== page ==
Friday, October 16, 2009

e-poetry news

A variety of electronic tidbits have crossed my desk recently, so I thought I might gather them all here to share. It's a hodge podge of blog world news, best lists, book plugs, and downloadable readings. Check it out!

Poet David Harrison has launched a new blog and is featuring a "Word of the Month Poetry Challenge" (along with links for young aspiring poets). He joins the likes of Tricia Stohr-Hunt, Elaine Magliaro, Greg Pincus, among others, in helping nudge along the poetry writing process for those who care to join in.

So many poets writing for young people have joined the blogging fray with fascinating contributions for all who are looking for creative ways to connect kids and poetry. I love Douglas Florian's cafe, don't you? It has his usual punny way with words and images. Calef Brown's newish blog is full of visual treats including poem videos and slide shows. And Charles Ghigna uses his blog to launch a new poem each Sunday for teachers to have on Monday to share with kids. Cool concept, huh?

More "best" lists are coming out all the time--which I enjoy because I love lists, but still take with a grain of salt because something is always missing-- and here are two that are interesting:
"100 Great Blogs That Every Young Writer Should Read"
&
"100 Great Web Sites for Poetry Lovers"

The Morgan Library in New York has just opened a new show featuring the art and work of William Blake. And just for this show, award winning actor Jeremy Irons recorded a reading of Blake's poem, "The Tyger" which is absolutely wonderful. Download it here.

Speaking of award winning actors, Julie Andrews has just released her own anthology of poetry for young people in collaboration with her daughter, Emma Hamilton. There are nearly 150 poems-- some written by Julie and kids as part of a lovely family tradition-- and the book includes a CD of original music with 20 poems read by the authors. The two women were on early morning television recently plugging the book and I was pleased to see Ms. Andrews be such an advocate for reading poetry aloud with kids, HEARING the music of the words (and the poetry of song lyrics) and soft-pedaling her own poems in favor of those by more prominent poets. Let's see if I can link to the clip. I know she has written and edited several books for kids, including her own imprint, but I was still very pleased to hear her hit "all the right notes" when it comes to selecting and sharing poetry with kids in natural, inviting ways. Poetry for young people needs every advocate it can find, don't you think?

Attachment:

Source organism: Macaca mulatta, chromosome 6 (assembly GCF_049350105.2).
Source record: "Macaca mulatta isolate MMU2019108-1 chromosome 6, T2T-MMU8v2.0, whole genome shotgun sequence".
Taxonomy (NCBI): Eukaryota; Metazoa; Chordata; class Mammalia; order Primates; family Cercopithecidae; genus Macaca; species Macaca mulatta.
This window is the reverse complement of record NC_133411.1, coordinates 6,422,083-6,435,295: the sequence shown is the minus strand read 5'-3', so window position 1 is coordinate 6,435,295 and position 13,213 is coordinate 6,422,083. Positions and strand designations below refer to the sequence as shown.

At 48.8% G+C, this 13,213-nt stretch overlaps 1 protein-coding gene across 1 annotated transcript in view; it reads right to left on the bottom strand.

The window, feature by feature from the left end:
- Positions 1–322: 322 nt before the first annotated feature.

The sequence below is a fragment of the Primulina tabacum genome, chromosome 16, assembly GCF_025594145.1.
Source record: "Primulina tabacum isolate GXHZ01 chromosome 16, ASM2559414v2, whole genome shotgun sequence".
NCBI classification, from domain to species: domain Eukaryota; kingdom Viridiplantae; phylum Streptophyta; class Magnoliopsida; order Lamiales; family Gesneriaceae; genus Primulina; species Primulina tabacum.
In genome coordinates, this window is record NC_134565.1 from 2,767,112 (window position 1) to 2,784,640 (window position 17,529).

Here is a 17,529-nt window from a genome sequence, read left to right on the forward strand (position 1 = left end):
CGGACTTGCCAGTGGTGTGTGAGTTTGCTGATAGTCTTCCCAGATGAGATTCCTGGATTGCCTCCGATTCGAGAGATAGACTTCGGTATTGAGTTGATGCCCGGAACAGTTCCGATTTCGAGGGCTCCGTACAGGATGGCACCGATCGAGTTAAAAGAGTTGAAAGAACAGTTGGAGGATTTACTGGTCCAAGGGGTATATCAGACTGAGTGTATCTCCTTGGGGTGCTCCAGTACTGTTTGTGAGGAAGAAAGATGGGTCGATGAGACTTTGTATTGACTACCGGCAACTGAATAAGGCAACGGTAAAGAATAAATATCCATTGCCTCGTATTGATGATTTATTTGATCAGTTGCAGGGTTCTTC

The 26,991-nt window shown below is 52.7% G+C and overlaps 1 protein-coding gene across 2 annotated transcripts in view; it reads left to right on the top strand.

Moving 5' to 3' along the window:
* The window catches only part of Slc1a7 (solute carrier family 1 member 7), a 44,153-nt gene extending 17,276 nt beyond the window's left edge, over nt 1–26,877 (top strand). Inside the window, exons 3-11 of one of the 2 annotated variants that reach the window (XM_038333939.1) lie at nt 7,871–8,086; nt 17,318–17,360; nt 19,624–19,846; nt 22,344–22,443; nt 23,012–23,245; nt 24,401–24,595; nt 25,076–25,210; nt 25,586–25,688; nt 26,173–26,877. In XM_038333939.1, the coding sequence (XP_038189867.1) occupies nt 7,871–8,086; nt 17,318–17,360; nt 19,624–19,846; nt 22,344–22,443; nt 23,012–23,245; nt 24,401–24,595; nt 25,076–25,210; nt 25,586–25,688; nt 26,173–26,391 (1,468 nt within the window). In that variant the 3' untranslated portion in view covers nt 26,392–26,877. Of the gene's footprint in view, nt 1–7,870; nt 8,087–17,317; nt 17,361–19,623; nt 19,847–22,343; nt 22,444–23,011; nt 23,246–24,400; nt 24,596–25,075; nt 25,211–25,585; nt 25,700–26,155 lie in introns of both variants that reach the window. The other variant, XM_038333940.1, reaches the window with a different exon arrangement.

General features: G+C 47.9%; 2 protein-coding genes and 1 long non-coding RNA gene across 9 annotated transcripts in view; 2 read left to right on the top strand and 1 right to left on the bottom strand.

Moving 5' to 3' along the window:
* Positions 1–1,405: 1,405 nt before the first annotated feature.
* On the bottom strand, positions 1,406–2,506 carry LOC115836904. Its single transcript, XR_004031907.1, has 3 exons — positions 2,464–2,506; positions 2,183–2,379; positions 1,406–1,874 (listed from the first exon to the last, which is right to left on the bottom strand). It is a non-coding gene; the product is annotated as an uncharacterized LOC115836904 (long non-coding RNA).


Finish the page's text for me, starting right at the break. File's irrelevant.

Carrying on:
P.S. I'm sure I've omitted a ton of other wonderful things that poets and poetry advocates are up to for which I apologize. Please comment if you have more tidbits to share!

Check out the rest of Poetry Friday hosted by poet Laura Purdie Salas, who keeps a pretty terrific blog of her own rolling along!

Posting by Sylvia M. Vardell c 2009. All rights reserved.


Image credit: cscs.ch

6 comments:

FATHER GOOSE said...

Hi Sylvia!

Thanks for suggesting
all these great links --
and including the old Goose too!

David Harrison said...

Sylvia,

Thanks for including me. I'm still new at this blogging business so encouragement helps a lot!

I'm also pleased to see so many poets accept the challenge of writing poems stimulated by a single word. This month's word, dirt, has produced some fine dirt poems but none of them are dirty.

David

Sylvia Vardell said...

You're both very welcome! Thanks to you two for all you do for poetry for kids!
Sylvia

Bayard said...

Hi Sylvia! Hope you are well, thought you might be interested in the Time for a Rhyme feature from StoryBox, a monthly poem in the children's book. http://www.storyboxbooks.com/ Time for a Rhyme this month is called "On a short fencepost". It's a traditional nursery rhyme to enjoy from Poland illustrated by Jozef Wilkon.

ellen said...

Dear Sylvia, I have really enjoyed reading your blog. You may be interested Calico Pie - a new cd for children which is a gentle introduction to the wonders of English poetry, mixed with traditional nursery rhymes. Musical settings of Shakespeare, Blake, Fyleman, Lear and others. If you had time I would love to hear what you think www.crispyjuice.com Best, Ellen Hughes

Sylvia Vardell said...

Thanks for stopping by, Bayard People and Ellen. Lovely to learn about your multi-media poetry offerings! Especially since I love audio, too.
Sylvia